Amendment No. 84 seeks to add to the remit of the National Identity Scheme Commissioner both general policy matters and areas that are currently excluded from his remit if any of those areas raises a matter of substantial public interest. The effect would be that the commissioner would have oversight of an excluded matter where a particular case raised a concern of substantial public interest.
In Committee, I outlined why the matters set out in Clause 24(3) have been excluded from the jurisdiction of the commissioner: because they fall under the jurisdiction of other bodies, be it Parliament, the courts or a different statutory commissioner. I also gave a detailed account of why the matters contained within paragraphs (a) to (d) of Amendment No. 84 are not issues with which the commissioner should become involved. I do not propose to repeat those arguments as I am sure that all noble Lords opposite have had the opportunity to read them in detail; it was on 19 December 2005, at col. 1522.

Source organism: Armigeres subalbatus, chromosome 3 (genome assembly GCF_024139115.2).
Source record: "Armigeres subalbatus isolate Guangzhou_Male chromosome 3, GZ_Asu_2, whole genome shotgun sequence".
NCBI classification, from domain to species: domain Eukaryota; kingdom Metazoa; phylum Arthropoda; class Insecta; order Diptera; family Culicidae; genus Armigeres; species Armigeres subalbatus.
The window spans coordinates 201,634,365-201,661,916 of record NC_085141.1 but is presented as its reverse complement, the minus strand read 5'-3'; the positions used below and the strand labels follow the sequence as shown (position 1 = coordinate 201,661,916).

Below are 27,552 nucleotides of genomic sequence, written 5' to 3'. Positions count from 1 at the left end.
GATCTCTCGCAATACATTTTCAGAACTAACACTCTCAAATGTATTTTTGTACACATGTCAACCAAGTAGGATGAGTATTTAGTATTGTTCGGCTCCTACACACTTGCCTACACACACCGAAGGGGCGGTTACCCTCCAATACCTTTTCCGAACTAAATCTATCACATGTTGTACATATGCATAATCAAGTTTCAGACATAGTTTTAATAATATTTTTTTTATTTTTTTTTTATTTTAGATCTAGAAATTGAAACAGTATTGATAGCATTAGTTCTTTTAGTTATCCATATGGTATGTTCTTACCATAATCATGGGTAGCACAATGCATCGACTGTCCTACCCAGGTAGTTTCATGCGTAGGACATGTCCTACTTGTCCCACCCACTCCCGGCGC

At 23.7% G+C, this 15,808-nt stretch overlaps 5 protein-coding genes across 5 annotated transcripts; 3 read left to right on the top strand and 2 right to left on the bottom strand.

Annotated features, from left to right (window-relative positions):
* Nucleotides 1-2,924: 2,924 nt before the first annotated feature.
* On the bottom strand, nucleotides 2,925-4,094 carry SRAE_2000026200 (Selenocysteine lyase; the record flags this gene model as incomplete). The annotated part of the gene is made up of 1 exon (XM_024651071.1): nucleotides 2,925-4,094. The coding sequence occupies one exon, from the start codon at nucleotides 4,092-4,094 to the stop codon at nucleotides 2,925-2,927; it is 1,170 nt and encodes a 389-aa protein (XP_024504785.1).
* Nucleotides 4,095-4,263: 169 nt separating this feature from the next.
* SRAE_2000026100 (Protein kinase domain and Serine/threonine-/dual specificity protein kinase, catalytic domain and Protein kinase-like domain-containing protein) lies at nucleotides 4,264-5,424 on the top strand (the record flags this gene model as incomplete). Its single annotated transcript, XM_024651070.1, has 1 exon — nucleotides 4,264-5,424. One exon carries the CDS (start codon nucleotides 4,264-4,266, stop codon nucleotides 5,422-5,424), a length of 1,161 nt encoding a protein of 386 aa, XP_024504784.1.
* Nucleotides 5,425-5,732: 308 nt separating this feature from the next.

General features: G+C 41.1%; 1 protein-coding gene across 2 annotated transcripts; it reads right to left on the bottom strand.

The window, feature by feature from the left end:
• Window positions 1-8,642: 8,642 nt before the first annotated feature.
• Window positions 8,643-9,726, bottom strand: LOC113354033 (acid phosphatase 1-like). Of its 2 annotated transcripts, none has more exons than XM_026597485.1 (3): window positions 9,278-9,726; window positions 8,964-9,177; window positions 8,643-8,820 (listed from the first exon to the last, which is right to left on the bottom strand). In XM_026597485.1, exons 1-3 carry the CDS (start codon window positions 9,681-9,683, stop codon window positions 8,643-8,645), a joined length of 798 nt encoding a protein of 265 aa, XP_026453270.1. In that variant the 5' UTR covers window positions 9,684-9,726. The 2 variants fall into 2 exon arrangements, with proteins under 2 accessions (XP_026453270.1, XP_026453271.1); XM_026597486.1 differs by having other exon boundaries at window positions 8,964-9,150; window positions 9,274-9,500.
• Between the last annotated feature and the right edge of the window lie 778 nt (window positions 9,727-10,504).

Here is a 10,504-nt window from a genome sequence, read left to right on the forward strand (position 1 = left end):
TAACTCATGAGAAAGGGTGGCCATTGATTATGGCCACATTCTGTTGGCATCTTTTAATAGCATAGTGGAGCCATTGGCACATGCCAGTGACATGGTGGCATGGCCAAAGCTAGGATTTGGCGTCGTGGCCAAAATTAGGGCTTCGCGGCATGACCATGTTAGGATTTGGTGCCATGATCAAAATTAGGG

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Amendment No. 84 would, additionally, give the commissioner oversight of "general policy matters". Our view is that it is unnecessary to include that in the Bill. The Secretary of State will be establishing the policy for the agency and the agency will implement that policy. The commissioner will be keeping under review the arrangements made by the agency, by designated documents authorities or those to whom information is provided. Nothing in the Bill prevents the commissioner from commenting on any policy matter in one of his reports. Indeed, we would expect him to do so. However, we are of the view that it is inappropriate to list in the Bill all matters which the commissioner may choose to look at, or comment on in his reports. To do that would make the legislation unnecessarily lengthy, and in our view that should be avoided.
I hope that I have been able to reassure noble Lords that the commissioner's remit is sufficiently wide to ensure that the scheme has the appropriate level of oversight and I would invite the noble Lords not to press their amendments. I absolutely understand noble Lords' concerns to ensure that the commissioner has comprehensive opportunities to make comment. We believe that the way in which we have drawn Amendment No.77 enables the commissioner to do everything which is proper. I therefore beg to move while inviting the noble Lords not to do so.